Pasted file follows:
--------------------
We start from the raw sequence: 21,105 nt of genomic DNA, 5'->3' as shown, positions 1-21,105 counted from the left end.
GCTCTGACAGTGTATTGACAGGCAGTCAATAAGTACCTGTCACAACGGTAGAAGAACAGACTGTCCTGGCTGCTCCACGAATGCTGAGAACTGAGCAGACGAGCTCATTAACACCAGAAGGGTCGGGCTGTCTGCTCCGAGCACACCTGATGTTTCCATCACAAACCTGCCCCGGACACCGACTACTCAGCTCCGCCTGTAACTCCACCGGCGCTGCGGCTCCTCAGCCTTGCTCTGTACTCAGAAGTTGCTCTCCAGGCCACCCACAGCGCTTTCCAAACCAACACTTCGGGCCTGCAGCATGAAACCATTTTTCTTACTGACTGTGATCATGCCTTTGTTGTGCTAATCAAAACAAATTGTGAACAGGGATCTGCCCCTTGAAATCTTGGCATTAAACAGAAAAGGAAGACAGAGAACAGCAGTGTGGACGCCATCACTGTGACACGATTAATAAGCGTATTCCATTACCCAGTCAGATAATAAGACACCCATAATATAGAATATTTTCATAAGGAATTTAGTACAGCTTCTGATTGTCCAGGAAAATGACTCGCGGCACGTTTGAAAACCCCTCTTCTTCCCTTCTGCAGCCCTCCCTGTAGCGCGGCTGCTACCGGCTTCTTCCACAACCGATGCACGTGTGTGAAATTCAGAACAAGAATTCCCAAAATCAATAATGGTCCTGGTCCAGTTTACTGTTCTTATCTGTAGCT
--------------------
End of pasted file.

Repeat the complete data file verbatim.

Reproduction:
We start from the raw sequence: 21,105 nt of genomic DNA, 5'->3' as shown, positions 1-21,105 counted from the left end.
GCTCTGACAGTGTATTGACAGGCAGTCAATAAGTACCTGTCACAACGGTAGAAGAACAGACTGTCCTGGCTGCTCCACGAATGCTGAGAACTGAGCAGACGAGCTCATTAACACCAGAAGGGTCGGGCTGTCTGCTCCGAGCACACCTGATGTTTCCATCACAAACCTGCCCCGGACACCGACTACTCAGCTCCGCCTGTAACTCCACCGGCGCTGCGGCTCCTCAGCCTTGCTCTGTACTCAGAAGTTGCTCTCCAGGCCACCCACAGCGCTTTCCAAACCAACACTTCGGGCCTGCAGCATGAAACCATTTTTCTTACTGACTGTGATCATGCCTTTGTTGTGCTAATCAAAACAAATTGTGAACAGGGATCTGCCCCTTGAAATCTTGGCATTAAACAGAAAAGGAAGACAGAGAACAGCAGTGTGGACGCCATCACTGTGACACGATTAATAAGCGTATTCCATTACCCAGTCAGATAATAAGACACCCATAATATAGAATATTTTCATAAGGAATTTAGTACAGCTTCTGATTGTCCAGGAAAATGACTCGCGGCACGTTTGAAAACCCCTCTTCTTCCCTTCTGCAGCCCTCCCTGTAGCGCGGCTGCTACCGGCTTCTTCCACAACCGATGCACGTGTGTGAAATTCAGAACAAGAATTCCCAAAATCAATAATGGTCCTGGTCCAGTTTACTGTTCTTATCTGTAGCT